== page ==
Connecting the East and the West

By Lucas Peng Lu  ’16

Peng Liyuan, the wife of Chinese President Xi Jinping, and Michelle Obama interacting during a visit to the Beijing Normal School.

Peng Liyuan, the wife of Chinese President Xi Jinping and Michelle Obama interacting during a visit to the Beijing Normal School.

On March 21, 2014, Michelle Obama and her two daughters, Malia and Sasha, landed in Beijing. Instead of visiting the capital’s government office, they decided to visit the Beijing Normal School, where China’s first lady, Peng Liyuan, greeted them. As a group, they conversed with the students and witnessed some amazing student projects that included a remote-controlled robot. To many people, Obama’s visit reminds them of the famous 1971 Ping-Pong match that brought together America and China for the first time in an exhibition match. The symbolic match eventually led to President Richard Nixon’s trip to China in 1972, which opened China to the world through the establishment of economic and diplomatic ties. 42 years later, with China rising to contest United States’ place as dominant power, many say that the relationship between US and China is deteriorating. Although politics play a major part in Sino-American relations, cultural exchange between United States and China shows that the two nations are actually slowly embracing each other to become a global family.

Michelle Obama’s trip to Beijing Normal School is not simply a public show, but rather a genuine attempt to personally get to know the people. A good diplomatic relationship between two nations is no longer on the leader-to-leader level. It is also about the trust and understanding between the two nations that are currently building bottom up from young people. To paint a picture of just how interconnected United States is with China, here are some key statistics. According to Washington Times, there are currently 235,000 Chinese students enrolled in US universities, contributing $5 billion to the US economy. Furthermore, there are 3.8 million Americans of Chinese origin, 1.2% of the US population, living in the country.  In contrast, there are 633,000 American citizens with green cards living in China, a 21% increase from 2010. Just as more and more Chinese students are studying in the United States, there are 60,000 K-12 American students learning mandarin. Given the cross-representation of Americans and Chinese in both countries, it is highly likely that the next generation of leaders and thinkers from both nations would be friends with each other. Such prospect raises the question of how the current Sino-American relations would be different if Barack Obama and Xi Jinping were long time college buddies who understood each other’s cultural backgrounds. If the above assumptions were true, the two leaders may approach sensitive issues, such as human rights, freedom of speech, and government policies, from a more holistic perspective that takes into account of cultural factors.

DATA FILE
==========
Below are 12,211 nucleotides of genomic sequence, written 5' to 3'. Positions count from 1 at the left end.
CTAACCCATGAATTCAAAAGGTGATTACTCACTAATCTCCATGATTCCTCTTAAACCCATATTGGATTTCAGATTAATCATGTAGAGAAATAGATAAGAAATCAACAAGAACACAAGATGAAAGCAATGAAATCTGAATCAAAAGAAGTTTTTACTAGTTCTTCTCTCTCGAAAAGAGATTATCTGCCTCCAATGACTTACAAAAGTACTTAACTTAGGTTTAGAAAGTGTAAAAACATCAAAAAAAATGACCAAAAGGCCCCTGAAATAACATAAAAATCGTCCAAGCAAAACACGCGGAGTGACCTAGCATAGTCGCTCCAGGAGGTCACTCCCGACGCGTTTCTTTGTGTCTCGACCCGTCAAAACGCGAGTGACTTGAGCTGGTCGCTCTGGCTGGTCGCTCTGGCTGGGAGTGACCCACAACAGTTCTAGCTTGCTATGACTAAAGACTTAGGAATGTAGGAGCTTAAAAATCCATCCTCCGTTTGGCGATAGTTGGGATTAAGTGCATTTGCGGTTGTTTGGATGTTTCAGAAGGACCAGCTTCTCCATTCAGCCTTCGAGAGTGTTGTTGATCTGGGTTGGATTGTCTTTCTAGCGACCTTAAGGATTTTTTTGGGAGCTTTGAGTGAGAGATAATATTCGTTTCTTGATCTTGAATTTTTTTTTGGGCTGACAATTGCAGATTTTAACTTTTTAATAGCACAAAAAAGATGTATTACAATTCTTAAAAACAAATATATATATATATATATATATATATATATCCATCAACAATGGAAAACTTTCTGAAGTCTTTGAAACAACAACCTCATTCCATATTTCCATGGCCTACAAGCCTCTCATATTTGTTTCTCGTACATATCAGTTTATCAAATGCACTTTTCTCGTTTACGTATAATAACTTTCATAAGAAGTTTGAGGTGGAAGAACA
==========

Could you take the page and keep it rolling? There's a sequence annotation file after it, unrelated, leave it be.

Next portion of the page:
Politics between United States and China may be at odds, but the cultural and language exchange between the two nations continues to increase at a rapid rate. Because of this exchange, Sino-American relation in 20, 30, 40, or 50 years will be completely different from what it is today. Given today’s dialogue among young people from both countries, the friendship between United States and China in the future is very promising.

Sources:

http://www.washingtontimes.com/news/2013/nov/11/most-foreign-exchange-students-in-us-come-from-chi/?page=all

http://www.forbes.com/sites/kenrapoza/2013/09/15/slowly-americans-moving-to-china/

http://factfinder2.census.gov/faces/tableservices/jsf/pages/productview.xhtml?pid=DEC_10_SF1_QTP8&prodType=table

http://news.yahoo.com/michelle-obama-pushes-soft-diplomacy-visit-china-100752896–sector.html

 

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